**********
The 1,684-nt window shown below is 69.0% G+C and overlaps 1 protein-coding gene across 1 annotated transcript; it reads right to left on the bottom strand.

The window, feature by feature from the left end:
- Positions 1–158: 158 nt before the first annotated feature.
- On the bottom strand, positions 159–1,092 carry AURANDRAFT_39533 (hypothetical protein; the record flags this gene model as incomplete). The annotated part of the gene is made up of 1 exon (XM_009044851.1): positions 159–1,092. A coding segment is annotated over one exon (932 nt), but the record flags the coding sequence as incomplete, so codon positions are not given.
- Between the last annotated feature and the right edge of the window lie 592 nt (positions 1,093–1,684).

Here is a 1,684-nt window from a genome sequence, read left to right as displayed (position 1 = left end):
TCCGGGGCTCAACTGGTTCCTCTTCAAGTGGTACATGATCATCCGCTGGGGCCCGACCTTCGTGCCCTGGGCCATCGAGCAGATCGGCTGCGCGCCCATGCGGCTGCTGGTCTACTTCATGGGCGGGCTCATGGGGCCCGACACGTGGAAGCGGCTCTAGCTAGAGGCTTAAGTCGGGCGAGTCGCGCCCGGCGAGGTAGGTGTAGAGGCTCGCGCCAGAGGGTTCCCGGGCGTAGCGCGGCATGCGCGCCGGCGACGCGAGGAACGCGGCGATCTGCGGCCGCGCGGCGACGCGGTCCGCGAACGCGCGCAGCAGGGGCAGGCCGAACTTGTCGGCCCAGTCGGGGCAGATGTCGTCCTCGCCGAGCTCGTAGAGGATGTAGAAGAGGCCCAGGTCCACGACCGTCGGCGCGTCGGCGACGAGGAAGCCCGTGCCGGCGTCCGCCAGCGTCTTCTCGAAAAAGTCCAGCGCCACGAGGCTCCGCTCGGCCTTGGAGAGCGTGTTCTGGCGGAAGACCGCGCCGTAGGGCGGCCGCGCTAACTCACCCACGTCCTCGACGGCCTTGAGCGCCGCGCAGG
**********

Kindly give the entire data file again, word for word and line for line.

The 1,684-nt window shown below is 69.0% G+C and overlaps 1 protein-coding gene across 1 annotated transcript; it reads right to left on the bottom strand.

The window, feature by feature from the left end:
- Positions 1–158: 158 nt before the first annotated feature.
- On the bottom strand, positions 159–1,092 carry AURANDRAFT_39533 (hypothetical protein; the record flags this gene model as incomplete). The annotated part of the gene is made up of 1 exon (XM_009044851.1): positions 159–1,092. A coding segment is annotated over one exon (932 nt), but the record flags the coding sequence as incomplete, so codon positions are not given.
- Between the last annotated feature and the right edge of the window lie 592 nt (positions 1,093–1,684).

Here is a 1,684-nt window from a genome sequence, read left to right as displayed (position 1 = left end):
TCCGGGGCTCAACTGGTTCCTCTTCAAGTGGTACATGATCATCCGCTGGGGCCCGACCTTCGTGCCCTGGGCCATCGAGCAGATCGGCTGCGCGCCCATGCGGCTGCTGGTCTACTTCATGGGCGGGCTCATGGGGCCCGACACGTGGAAGCGGCTCTAGCTAGAGGCTTAAGTCGGGCGAGTCGCGCCCGGCGAGGTAGGTGTAGAGGCTCGCGCCAGAGGGTTCCCGGGCGTAGCGCGGCATGCGCGCCGGCGACGCGAGGAACGCGGCGATCTGCGGCCGCGCGGCGACGCGGTCCGCGAACGCGCGCAGCAGGGGCAGGCCGAACTTGTCGGCCCAGTCGGGGCAGATGTCGTCCTCGCCGAGCTCGTAGAGGATGTAGAAGAGGCCCAGGTCCACGACCGTCGGCGCGTCGGCGACGAGGAAGCCCGTGCCGGCGTCCGCCAGCGTCTTCTCGAAAAAGTCCAGCGCCACGAGGCTCCGCTCGGCCTTGGAGAGCGTGTTCTGGCGGAAGACCGCGCCGTAGGGCGGCCGCGCTAACTCACCCACGTCCTCGACGGCCTTGAGCGCCGCGCAGG